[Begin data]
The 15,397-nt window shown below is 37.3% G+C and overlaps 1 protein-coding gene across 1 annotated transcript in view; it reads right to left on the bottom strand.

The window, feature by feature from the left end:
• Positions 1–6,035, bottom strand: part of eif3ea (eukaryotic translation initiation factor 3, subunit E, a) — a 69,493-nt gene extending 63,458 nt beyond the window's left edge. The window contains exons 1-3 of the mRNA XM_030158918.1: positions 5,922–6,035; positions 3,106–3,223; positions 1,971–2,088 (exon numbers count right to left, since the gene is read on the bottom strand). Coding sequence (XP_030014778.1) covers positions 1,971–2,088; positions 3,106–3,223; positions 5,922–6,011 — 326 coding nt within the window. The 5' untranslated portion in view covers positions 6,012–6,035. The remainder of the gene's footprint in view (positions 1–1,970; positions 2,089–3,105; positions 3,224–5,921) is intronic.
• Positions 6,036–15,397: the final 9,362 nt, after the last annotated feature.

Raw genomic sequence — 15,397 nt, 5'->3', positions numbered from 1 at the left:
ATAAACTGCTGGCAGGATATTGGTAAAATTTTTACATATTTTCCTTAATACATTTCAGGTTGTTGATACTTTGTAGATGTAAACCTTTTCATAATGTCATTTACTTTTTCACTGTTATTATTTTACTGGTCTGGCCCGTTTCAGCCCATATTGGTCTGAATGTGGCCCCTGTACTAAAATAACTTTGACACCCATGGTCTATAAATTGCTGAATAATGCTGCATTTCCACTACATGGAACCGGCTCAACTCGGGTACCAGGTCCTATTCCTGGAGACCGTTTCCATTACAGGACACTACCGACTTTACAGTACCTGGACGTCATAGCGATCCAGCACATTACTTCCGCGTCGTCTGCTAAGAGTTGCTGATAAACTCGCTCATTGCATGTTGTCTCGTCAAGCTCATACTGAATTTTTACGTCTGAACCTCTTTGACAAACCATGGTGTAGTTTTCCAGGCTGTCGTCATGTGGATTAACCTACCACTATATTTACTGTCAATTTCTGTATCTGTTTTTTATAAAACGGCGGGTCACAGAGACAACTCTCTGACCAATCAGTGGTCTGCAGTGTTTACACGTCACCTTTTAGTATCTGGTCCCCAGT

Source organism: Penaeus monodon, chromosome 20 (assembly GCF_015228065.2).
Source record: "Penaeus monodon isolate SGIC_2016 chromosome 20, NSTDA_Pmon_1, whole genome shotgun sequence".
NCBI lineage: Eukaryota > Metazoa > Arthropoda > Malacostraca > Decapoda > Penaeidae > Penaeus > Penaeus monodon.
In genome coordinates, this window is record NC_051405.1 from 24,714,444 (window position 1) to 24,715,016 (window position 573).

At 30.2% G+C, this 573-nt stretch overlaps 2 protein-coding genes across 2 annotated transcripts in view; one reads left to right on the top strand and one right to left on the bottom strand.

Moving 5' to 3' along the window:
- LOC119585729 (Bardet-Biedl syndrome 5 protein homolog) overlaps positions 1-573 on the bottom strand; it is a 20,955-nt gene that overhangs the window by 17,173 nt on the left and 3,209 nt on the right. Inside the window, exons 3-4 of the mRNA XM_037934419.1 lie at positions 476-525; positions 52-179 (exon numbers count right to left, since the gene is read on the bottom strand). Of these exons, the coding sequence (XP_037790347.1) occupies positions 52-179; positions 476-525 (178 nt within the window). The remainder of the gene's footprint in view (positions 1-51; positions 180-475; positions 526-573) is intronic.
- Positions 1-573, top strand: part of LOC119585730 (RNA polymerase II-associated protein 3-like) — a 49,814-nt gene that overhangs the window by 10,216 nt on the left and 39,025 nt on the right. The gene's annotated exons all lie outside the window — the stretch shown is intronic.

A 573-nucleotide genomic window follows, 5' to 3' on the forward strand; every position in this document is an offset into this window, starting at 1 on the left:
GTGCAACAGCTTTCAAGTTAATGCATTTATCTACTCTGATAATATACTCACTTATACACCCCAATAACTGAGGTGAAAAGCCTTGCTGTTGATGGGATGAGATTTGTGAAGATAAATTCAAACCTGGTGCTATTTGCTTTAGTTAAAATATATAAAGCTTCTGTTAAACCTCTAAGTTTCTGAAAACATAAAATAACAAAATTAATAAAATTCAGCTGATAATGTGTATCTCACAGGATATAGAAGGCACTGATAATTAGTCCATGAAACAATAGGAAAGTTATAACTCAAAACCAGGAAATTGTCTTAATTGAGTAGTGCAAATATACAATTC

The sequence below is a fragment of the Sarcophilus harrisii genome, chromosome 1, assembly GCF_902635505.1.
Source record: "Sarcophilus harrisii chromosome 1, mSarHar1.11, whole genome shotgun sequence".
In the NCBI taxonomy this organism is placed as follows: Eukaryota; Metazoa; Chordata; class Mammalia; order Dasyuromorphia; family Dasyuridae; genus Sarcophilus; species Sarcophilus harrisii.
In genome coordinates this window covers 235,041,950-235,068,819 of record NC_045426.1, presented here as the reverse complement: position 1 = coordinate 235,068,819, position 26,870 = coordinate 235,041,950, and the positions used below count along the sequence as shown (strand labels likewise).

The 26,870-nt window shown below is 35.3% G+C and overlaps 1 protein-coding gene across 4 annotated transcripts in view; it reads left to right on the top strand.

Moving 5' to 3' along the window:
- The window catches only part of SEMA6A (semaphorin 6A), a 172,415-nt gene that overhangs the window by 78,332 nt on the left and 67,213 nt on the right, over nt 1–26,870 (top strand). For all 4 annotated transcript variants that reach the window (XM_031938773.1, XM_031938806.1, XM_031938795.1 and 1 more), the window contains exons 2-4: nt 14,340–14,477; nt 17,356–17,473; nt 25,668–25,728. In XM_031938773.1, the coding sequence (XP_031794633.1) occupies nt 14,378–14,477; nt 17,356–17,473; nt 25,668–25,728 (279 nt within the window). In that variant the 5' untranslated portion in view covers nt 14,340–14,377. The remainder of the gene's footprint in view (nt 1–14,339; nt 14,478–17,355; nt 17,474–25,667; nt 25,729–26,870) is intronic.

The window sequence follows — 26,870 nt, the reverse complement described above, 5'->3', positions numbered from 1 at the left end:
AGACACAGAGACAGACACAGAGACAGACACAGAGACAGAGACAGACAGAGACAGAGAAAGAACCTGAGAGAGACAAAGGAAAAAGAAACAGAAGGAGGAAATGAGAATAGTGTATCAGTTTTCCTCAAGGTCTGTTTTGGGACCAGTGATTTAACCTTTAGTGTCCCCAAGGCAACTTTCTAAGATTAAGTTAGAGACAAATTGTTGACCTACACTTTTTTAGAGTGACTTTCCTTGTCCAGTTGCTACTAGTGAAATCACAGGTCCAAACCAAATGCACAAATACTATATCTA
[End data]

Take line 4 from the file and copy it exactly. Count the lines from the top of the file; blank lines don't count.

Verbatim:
• Positions 6,036–15,397: the final 9,362 nt, after the last annotated feature.